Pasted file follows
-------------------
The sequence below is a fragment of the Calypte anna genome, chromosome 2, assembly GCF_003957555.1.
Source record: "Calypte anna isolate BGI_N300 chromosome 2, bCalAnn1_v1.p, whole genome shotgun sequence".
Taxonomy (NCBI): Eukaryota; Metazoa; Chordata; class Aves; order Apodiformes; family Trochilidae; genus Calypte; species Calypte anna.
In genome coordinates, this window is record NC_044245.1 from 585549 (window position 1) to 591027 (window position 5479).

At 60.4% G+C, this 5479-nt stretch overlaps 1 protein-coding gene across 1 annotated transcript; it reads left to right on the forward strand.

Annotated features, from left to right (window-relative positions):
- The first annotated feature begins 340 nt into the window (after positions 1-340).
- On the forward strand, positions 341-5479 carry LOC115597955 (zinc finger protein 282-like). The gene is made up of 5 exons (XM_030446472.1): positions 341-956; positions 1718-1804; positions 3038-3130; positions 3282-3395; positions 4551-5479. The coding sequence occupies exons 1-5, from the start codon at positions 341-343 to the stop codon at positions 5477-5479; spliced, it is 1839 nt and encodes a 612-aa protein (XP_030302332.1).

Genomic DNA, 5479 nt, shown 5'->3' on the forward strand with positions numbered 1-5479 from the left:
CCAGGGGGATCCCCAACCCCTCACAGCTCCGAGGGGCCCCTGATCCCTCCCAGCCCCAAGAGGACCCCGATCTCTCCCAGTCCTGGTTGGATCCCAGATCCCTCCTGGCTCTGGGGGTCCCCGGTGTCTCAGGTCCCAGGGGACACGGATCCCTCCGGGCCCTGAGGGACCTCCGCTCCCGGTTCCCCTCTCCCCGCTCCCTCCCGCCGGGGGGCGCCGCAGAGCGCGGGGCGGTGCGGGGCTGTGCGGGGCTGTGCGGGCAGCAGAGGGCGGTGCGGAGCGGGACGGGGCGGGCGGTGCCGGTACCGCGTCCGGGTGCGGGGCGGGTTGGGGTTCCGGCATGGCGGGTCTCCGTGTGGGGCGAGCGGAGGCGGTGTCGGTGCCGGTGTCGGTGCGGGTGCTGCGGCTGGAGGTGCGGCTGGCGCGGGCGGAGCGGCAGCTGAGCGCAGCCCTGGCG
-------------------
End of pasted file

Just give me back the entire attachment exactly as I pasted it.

The sequence below is a fragment of the Calypte anna genome, chromosome 2, assembly GCF_003957555.1.
Source record: "Calypte anna isolate BGI_N300 chromosome 2, bCalAnn1_v1.p, whole genome shotgun sequence".
Taxonomy (NCBI): Eukaryota; Metazoa; Chordata; class Aves; order Apodiformes; family Trochilidae; genus Calypte; species Calypte anna.
In genome coordinates, this window is record NC_044245.1 from 585549 (window position 1) to 591027 (window position 5479).

At 60.4% G+C, this 5479-nt stretch overlaps 1 protein-coding gene across 1 annotated transcript; it reads left to right on the forward strand.

Annotated features, from left to right (window-relative positions):
- The first annotated feature begins 340 nt into the window (after positions 1-340).
- On the forward strand, positions 341-5479 carry LOC115597955 (zinc finger protein 282-like). The gene is made up of 5 exons (XM_030446472.1): positions 341-956; positions 1718-1804; positions 3038-3130; positions 3282-3395; positions 4551-5479. The coding sequence occupies exons 1-5, from the start codon at positions 341-343 to the stop codon at positions 5477-5479; spliced, it is 1839 nt and encodes a 612-aa protein (XP_030302332.1).

Genomic DNA, 5479 nt, shown 5'->3' on the forward strand with positions numbered 1-5479 from the left:
CCAGGGGGATCCCCAACCCCTCACAGCTCCGAGGGGCCCCTGATCCCTCCCAGCCCCAAGAGGACCCCGATCTCTCCCAGTCCTGGTTGGATCCCAGATCCCTCCTGGCTCTGGGGGTCCCCGGTGTCTCAGGTCCCAGGGGACACGGATCCCTCCGGGCCCTGAGGGACCTCCGCTCCCGGTTCCCCTCTCCCCGCTCCCTCCCGCCGGGGGGCGCCGCAGAGCGCGGGGCGGTGCGGGGCTGTGCGGGGCTGTGCGGGCAGCAGAGGGCGGTGCGGAGCGGGACGGGGCGGGCGGTGCCGGTACCGCGTCCGGGTGCGGGGCGGGTTGGGGTTCCGGCATGGCGGGTCTCCGTGTGGGGCGAGCGGAGGCGGTGTCGGTGCCGGTGTCGGTGCGGGTGCTGCGGCTGGAGGTGCGGCTGGCGCGGGCGGAGCGGCAGCTGAGCGCAGCCCTGGCG